The apply-all, destroy-all, output-all and plan-all commands

To be able to deploy multiple Terraform modules in a single command, add a terraform.tfvars file to each module:

root
├── backend-app
│   ├── main.tf
│   └── terraform.tfvars
├── frontend-app
│   ├── main.tf
│   └── terraform.tfvars
├── mysql
│   ├── main.tf
│   └── terraform.tfvars
├── redis
│   ├── main.tf
│   └── terraform.tfvars
└── vpc
    ├── main.tf
    └── terraform.tfvars

Inside each terraform.tfvars file, add a terragrunt = { ... } block to identify this as a module managed by Terragrunt (the block can be empty or include any of the configs described in this documentation):

terragrunt = {
  # Put your Terragrunt configuration here
}

Now you can go into the root folder and deploy all the modules within it by using the apply-all command:

cd root
terragrunt apply-all

When you run this command, Terragrunt will recursively look through all the subfolders of the current working directory, find all terraform.tfvars files with a terragrunt = { ... } block, and run terragrunt apply in each one concurrently.

Similarly, to undeploy all the Terraform modules, you can use the destroy-all command:

cd root
terragrunt destroy-all

To see the currently applied outputs of all of the subfolders, you can use the output-all command:

cd root
terragrunt output-all

Finally, if you make some changes to your project, you could evaluate the impact by using plan-all command:

Note: It is important to realize that you could get errors running plan-all if you have dependencies between your projects and some of those dependencies haven't been applied yet.

Ex: If module A depends on module B and module B hasn't been applied yet, then plan-all will show the plan for B, but exit with an error when trying to show the plan for A.

cd root
terragrunt plan-all

If your modules have dependencies between them—for example, you can't deploy the backend-app until MySQL and redis are deployed—you'll need to express those dependencies in your Terragrunt configuration as explained in the next section.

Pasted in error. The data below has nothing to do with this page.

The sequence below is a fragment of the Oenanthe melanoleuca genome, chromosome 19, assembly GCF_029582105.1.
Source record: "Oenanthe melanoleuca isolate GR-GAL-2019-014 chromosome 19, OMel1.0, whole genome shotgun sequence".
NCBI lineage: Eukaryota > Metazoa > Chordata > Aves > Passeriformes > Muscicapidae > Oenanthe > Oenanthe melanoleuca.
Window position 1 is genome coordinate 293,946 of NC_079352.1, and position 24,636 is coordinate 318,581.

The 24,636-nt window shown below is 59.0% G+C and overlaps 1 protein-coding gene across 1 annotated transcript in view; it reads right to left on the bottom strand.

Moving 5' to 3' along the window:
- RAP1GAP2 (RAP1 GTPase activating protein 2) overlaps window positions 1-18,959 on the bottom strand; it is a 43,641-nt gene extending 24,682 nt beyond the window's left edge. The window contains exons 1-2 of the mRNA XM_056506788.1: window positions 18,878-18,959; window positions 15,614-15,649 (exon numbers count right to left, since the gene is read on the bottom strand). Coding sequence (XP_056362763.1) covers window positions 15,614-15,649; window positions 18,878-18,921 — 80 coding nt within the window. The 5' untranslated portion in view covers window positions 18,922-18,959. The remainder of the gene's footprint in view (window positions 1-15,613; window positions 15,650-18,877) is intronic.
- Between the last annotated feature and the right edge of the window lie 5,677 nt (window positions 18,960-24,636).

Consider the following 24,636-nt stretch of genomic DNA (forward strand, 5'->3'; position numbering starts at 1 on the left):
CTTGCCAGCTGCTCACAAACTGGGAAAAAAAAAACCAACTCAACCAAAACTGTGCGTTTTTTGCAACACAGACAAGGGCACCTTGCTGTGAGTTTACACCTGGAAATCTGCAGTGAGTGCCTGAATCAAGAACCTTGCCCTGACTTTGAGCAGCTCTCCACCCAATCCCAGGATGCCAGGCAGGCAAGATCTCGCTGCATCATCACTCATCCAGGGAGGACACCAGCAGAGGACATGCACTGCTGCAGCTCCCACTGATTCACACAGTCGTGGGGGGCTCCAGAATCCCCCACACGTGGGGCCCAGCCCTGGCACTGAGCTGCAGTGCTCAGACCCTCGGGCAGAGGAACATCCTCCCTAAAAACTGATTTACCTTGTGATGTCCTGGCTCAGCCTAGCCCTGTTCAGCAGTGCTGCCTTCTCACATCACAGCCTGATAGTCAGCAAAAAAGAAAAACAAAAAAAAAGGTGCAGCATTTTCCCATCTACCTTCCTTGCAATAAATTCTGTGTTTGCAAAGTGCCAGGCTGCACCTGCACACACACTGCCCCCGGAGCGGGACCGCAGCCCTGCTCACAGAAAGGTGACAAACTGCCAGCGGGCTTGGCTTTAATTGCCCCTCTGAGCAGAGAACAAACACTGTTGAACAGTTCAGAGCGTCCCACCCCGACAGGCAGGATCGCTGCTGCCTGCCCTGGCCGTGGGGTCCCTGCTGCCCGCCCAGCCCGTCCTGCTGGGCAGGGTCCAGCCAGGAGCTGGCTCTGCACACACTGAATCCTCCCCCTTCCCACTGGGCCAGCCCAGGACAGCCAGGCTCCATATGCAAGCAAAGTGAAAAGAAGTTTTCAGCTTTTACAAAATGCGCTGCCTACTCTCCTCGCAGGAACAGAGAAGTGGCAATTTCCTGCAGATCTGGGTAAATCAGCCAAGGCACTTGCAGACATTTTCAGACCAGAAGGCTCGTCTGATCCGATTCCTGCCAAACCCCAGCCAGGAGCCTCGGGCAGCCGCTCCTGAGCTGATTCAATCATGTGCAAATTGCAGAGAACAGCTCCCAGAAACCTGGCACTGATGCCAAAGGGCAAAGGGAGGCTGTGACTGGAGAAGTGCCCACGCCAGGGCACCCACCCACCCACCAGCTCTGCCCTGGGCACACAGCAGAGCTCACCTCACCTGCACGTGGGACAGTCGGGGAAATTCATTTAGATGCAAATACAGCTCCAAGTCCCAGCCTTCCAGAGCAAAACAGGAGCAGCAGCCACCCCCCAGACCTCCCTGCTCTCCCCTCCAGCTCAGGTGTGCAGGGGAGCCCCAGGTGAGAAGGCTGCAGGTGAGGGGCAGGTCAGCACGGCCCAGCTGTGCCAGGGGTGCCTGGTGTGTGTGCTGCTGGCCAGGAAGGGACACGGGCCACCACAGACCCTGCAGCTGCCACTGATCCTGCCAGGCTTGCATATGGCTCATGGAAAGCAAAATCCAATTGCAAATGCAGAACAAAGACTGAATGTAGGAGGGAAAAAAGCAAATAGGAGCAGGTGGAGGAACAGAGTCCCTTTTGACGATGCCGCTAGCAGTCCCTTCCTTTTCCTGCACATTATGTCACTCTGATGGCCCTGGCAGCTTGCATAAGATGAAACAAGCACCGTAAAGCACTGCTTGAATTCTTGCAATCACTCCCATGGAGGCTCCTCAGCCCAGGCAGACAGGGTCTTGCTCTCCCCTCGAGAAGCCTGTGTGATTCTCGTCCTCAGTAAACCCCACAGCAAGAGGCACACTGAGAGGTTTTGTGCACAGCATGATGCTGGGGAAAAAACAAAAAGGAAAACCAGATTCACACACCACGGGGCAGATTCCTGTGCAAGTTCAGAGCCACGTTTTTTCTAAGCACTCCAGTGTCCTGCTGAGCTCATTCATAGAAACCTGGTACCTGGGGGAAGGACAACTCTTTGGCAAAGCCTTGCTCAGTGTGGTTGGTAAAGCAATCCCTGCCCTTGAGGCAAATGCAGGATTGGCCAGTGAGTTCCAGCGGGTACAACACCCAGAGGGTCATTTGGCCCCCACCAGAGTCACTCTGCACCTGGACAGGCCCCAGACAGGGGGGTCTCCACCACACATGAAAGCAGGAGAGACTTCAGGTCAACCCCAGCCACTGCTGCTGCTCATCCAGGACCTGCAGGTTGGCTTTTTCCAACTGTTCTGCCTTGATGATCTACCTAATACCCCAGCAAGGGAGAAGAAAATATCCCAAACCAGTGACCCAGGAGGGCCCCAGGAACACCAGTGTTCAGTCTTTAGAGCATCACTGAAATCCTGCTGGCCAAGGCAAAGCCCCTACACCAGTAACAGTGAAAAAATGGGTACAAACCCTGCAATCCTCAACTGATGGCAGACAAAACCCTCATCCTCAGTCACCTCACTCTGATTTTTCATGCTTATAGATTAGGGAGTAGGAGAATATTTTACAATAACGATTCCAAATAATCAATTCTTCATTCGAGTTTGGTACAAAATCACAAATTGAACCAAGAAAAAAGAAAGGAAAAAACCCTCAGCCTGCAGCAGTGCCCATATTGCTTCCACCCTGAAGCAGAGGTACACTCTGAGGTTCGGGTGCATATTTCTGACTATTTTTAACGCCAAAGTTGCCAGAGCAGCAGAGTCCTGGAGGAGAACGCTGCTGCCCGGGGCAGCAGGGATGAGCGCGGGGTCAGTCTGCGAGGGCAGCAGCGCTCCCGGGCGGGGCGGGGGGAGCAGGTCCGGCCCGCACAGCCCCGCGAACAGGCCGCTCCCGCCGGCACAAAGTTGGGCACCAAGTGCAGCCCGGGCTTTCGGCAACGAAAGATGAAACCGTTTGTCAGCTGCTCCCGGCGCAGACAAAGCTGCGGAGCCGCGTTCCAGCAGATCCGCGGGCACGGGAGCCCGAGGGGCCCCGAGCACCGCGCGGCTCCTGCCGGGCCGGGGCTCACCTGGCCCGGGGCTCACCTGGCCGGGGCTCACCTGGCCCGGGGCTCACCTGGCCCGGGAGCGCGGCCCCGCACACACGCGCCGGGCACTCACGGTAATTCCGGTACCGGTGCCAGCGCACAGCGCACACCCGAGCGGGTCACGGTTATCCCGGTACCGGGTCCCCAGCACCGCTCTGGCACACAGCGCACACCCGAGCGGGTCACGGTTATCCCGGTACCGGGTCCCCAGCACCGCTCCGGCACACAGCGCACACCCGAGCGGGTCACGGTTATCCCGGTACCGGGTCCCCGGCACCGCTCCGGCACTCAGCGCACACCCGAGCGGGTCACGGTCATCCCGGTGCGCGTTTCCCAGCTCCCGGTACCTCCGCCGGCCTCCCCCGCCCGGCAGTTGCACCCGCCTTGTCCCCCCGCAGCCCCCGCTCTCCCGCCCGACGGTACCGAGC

Dependencies between modules

Consider the following file structure:

root
├── backend-app
│   ├── main.tf
│   └── terraform.tfvars
├── frontend-app
│   ├── main.tf
│   └── terraform.tfvars
├── mysql
│   ├── main.tf
│   └── terraform.tfvars
├── redis
│   ├── main.tf
│   └── terraform.tfvars
└── vpc
    ├── main.tf
    └── terraform.tfvars

Let's assume you have the following dependencies between Terraform modules:

  • backend-app depends on mysql, redis, and vpc
  • frontend-app depends on backend-app and vpc
  • mysql depends on vpc
  • redis depends on vpc
  • vpc has no dependencies

You can express these dependencies in your terraform.tfvars config files using a dependencies block. For example, in backend-app/terraform.tfvars you would specify:

terragrunt = {
  dependencies {
    paths = ["../vpc", "../mysql", "../redis"]
  }
}

Similarly, in frontend-app/terraform.tfvars, you would specify:

terragrunt = {
  dependencies {
    paths = ["../vpc", "../backend-app"]
  }
}

Once you've specified the dependencies in each terraform.tfvars file, when you run the terragrunt apply-all or terragrunt destroy-all, Terragrunt will ensure that the dependencies are applied or destroyed, respectively, in the correct order. For the example at the start of this section, the order for the apply-all command would be:

  1. Deploy the VPC
  2. Deploy MySQL and Redis in parallel
  3. Deploy the backend-app
  4. Deploy the frontend-app

If any of the modules fail to deploy, then Terragrunt will not attempt to deploy the modules that depend on them. Once you've fixed the error, it's usually safe to re-run the apply-all or destroy-all command again, since it'll be a no-op for the modules that already deployed successfully, and should only affect the ones that had an error the last time around.

To check all of your dependencies and validate the code in them, you can use the validate-all command.

Testing multiple modules locally

If you are using Terragrunt to configure remote Terraform configurations and all of your modules have the source parameter set to a Git URL, but you want to test with a local checkout of the code, you can use the --terragrunt-source parameter:

cd root
terragrunt plan-all --terragrunt-source /source/modules

If you set the --terragrunt-source parameter, the xxx-all commands will assume that parameter is pointing to a folder on your local file system that has a local checkout of all of your Terraform modules. For each module that is being processed via a xxx-all command, Terragrunt will read in the source parameter in that module's .tfvars file, parse out the path (the portion after the double-slash), and append the path to the --terragrunt-source parameter to create the final local path for that module.

For example, consider the following .tfvars file:

terragrunt = {
  terraform {
    source = "git::git@github.com:acme/infrastructure-modules.git//networking/vpc?ref=v0.0.1"
  }
}

If you run terragrunt apply-all --terragrunt-source: /source/infrastructure-modules, then the local path Terragrunt will compute for the module above will be /source/infrastructure-modules//networking/vpc.